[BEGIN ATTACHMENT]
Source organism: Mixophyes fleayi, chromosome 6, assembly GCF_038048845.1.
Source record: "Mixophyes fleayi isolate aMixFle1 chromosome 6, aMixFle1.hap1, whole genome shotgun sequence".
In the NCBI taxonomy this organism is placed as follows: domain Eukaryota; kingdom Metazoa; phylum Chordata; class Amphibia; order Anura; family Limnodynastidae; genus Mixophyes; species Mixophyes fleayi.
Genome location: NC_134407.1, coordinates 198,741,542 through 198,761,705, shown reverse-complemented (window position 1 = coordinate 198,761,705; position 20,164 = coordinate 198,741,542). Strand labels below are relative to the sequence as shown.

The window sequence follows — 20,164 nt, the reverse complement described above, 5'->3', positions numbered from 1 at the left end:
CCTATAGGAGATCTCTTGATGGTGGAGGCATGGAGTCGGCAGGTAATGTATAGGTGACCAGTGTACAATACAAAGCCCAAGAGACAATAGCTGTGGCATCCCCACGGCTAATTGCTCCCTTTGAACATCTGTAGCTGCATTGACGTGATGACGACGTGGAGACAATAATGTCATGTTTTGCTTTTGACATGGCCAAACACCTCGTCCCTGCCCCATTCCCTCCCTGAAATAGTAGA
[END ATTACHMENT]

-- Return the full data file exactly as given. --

Source organism: Mixophyes fleayi, chromosome 6, assembly GCF_038048845.1.
Source record: "Mixophyes fleayi isolate aMixFle1 chromosome 6, aMixFle1.hap1, whole genome shotgun sequence".
In the NCBI taxonomy this organism is placed as follows: domain Eukaryota; kingdom Metazoa; phylum Chordata; class Amphibia; order Anura; family Limnodynastidae; genus Mixophyes; species Mixophyes fleayi.
Genome location: NC_134407.1, coordinates 198,741,542 through 198,761,705, shown reverse-complemented (window position 1 = coordinate 198,761,705; position 20,164 = coordinate 198,741,542). Strand labels below are relative to the sequence as shown.

The window sequence follows — 20,164 nt, the reverse complement described above, 5'->3', positions numbered from 1 at the left end:
CCTATAGGAGATCTCTTGATGGTGGAGGCATGGAGTCGGCAGGTAATGTATAGGTGACCAGTGTACAATACAAAGCCCAAGAGACAATAGCTGTGGCATCCCCACGGCTAATTGCTCCCTTTGAACATCTGTAGCTGCATTGACGTGATGACGACGTGGAGACAATAATGTCATGTTTTGCTTTTGACATGGCCAAACACCTCGTCCCTGCCCCATTCCCTCCCTGAAATAGTAGA